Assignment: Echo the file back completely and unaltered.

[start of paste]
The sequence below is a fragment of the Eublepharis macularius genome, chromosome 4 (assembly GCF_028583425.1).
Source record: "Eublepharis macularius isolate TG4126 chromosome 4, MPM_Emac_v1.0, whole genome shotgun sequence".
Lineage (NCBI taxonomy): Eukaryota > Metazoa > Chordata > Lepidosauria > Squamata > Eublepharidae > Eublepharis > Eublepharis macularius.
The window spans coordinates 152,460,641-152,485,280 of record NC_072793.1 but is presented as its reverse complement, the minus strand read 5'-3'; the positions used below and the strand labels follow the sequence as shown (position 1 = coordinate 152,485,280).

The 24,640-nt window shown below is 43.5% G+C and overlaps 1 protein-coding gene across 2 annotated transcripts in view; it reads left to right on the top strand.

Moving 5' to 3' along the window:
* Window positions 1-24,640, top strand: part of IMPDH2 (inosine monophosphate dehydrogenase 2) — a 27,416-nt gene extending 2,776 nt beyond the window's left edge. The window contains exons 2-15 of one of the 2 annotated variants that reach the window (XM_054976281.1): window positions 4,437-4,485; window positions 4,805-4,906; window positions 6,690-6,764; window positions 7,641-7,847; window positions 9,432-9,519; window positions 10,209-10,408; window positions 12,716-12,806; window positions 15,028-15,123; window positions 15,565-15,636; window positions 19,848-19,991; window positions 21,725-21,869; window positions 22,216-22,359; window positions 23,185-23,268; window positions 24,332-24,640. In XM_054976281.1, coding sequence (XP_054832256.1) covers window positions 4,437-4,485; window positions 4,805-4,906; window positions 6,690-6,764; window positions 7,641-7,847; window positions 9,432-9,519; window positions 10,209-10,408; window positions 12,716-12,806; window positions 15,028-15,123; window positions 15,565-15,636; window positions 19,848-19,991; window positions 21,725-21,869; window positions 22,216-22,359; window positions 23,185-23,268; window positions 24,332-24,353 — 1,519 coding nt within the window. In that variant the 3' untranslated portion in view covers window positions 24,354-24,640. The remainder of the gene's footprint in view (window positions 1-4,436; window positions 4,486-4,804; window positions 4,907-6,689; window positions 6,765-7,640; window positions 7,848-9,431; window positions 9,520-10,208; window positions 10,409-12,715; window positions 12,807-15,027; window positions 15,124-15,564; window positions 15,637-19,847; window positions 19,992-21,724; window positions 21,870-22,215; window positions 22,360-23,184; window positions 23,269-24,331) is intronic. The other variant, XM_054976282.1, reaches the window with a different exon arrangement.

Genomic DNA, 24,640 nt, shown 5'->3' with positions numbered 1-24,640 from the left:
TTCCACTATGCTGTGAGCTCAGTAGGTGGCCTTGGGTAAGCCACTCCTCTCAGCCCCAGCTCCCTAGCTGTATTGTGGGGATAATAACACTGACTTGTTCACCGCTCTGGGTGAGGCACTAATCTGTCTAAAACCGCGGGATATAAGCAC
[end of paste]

The sequence below is a fragment of the Eublepharis macularius genome, chromosome 4 (assembly GCF_028583425.1).
Source record: "Eublepharis macularius isolate TG4126 chromosome 4, MPM_Emac_v1.0, whole genome shotgun sequence".
Lineage (NCBI taxonomy): Eukaryota > Metazoa > Chordata > Lepidosauria > Squamata > Eublepharidae > Eublepharis > Eublepharis macularius.
The window spans coordinates 152,460,641-152,485,280 of record NC_072793.1 but is presented as its reverse complement, the minus strand read 5'-3'; the positions used below and the strand labels follow the sequence as shown (position 1 = coordinate 152,485,280).

The 24,640-nt window shown below is 43.5% G+C and overlaps 1 protein-coding gene across 2 annotated transcripts in view; it reads left to right on the top strand.

Moving 5' to 3' along the window:
* Window positions 1-24,640, top strand: part of IMPDH2 (inosine monophosphate dehydrogenase 2) — a 27,416-nt gene extending 2,776 nt beyond the window's left edge. The window contains exons 2-15 of one of the 2 annotated variants that reach the window (XM_054976281.1): window positions 4,437-4,485; window positions 4,805-4,906; window positions 6,690-6,764; window positions 7,641-7,847; window positions 9,432-9,519; window positions 10,209-10,408; window positions 12,716-12,806; window positions 15,028-15,123; window positions 15,565-15,636; window positions 19,848-19,991; window positions 21,725-21,869; window positions 22,216-22,359; window positions 23,185-23,268; window positions 24,332-24,640. In XM_054976281.1, coding sequence (XP_054832256.1) covers window positions 4,437-4,485; window positions 4,805-4,906; window positions 6,690-6,764; window positions 7,641-7,847; window positions 9,432-9,519; window positions 10,209-10,408; window positions 12,716-12,806; window positions 15,028-15,123; window positions 15,565-15,636; window positions 19,848-19,991; window positions 21,725-21,869; window positions 22,216-22,359; window positions 23,185-23,268; window positions 24,332-24,353 — 1,519 coding nt within the window. In that variant the 3' untranslated portion in view covers window positions 24,354-24,640. The remainder of the gene's footprint in view (window positions 1-4,436; window positions 4,486-4,804; window positions 4,907-6,689; window positions 6,765-7,640; window positions 7,848-9,431; window positions 9,520-10,208; window positions 10,409-12,715; window positions 12,807-15,027; window positions 15,124-15,564; window positions 15,637-19,847; window positions 19,992-21,724; window positions 21,870-22,215; window positions 22,360-23,184; window positions 23,269-24,331) is intronic. The other variant, XM_054976282.1, reaches the window with a different exon arrangement.

Genomic DNA, 24,640 nt, shown 5'->3' with positions numbered 1-24,640 from the left:
TTCCACTATGCTGTGAGCTCAGTAGGTGGCCTTGGGTAAGCCACTCCTCTCAGCCCCAGCTCCCTAGCTGTATTGTGGGGATAATAACACTGACTTGTTCACCGCTCTGGGTGAGGCACTAATCTGTCTAAAACCGCGGGATATAAGCAC